Even if they weren't subject to that instability, there would be tremendous tensile force trying to pull the two ends of a rod together and turning it into a ball (which has a smaller surface area than the same volume cylinder). I didn't see any suggestions for what he wants to use to counteract that tensile force."
Like me, Steve has a tendency to be open-minded about wild-sounding future possibilities. But open-mindedness must be tempered with a bit of realism. I'm hoping for a sequel from Bolonkin containing at least back-of-the-envelope stability arguments.
Might Dynamic Stabilization Work on Degenerate Matter?
And in spite of his initial skeptical reaction, after a little more thought Steve had a rather interesting brainstorm:
I just had a thought about how to stabilize degenerate femtomatter: use dynamic stabilization. The classic example is the shaking inverted pendulum. An upside down pendulum is unstable, falling either left or right if perturbed. But if you shake the base at a sufficiently high frequency, it adds a "pondermotive" pseudopotential which stabilizes the unstable fixed point. Here's a video of a guy who built one:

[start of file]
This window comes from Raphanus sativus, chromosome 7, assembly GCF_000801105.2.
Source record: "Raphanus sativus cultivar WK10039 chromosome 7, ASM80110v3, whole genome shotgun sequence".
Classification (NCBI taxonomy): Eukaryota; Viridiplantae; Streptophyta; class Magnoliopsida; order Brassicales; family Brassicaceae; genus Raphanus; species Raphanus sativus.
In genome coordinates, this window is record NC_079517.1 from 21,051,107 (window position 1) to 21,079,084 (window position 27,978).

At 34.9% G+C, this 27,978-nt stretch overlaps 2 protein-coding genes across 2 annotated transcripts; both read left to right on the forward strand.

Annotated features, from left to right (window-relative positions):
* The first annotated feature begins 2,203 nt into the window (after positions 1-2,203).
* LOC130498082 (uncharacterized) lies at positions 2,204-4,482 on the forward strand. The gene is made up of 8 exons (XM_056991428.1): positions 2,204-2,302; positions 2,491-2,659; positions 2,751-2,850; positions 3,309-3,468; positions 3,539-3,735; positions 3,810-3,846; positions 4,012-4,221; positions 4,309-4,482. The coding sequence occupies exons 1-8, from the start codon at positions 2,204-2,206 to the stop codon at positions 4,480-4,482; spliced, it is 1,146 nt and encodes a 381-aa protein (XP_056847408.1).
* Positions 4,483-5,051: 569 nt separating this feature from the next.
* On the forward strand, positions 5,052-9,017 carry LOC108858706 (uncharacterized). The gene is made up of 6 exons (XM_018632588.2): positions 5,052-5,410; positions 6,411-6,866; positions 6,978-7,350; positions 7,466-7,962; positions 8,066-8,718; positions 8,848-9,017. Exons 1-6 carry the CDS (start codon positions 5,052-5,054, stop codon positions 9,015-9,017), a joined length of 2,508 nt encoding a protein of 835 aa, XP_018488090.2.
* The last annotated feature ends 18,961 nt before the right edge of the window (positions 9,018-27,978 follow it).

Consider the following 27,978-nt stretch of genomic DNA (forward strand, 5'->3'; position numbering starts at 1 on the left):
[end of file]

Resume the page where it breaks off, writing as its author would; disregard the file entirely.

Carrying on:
The same approach can stabilize fluid instabilities. If you turn a cup of fluid upside down, the perfectly flat surface is an unstable equilibrium. The Rayleigh-Taylor instability causes ripples to grow and the fluid to spill out. But, I remember seeing a guy years ago who put a cup of oil in a shaking apparatus and was able to turn it upside down without it spilling. So the oscillations were able to stabilize all the fluid modes at once. I wonder if something similar might be used to stabilize degenerate matter at the femto scale?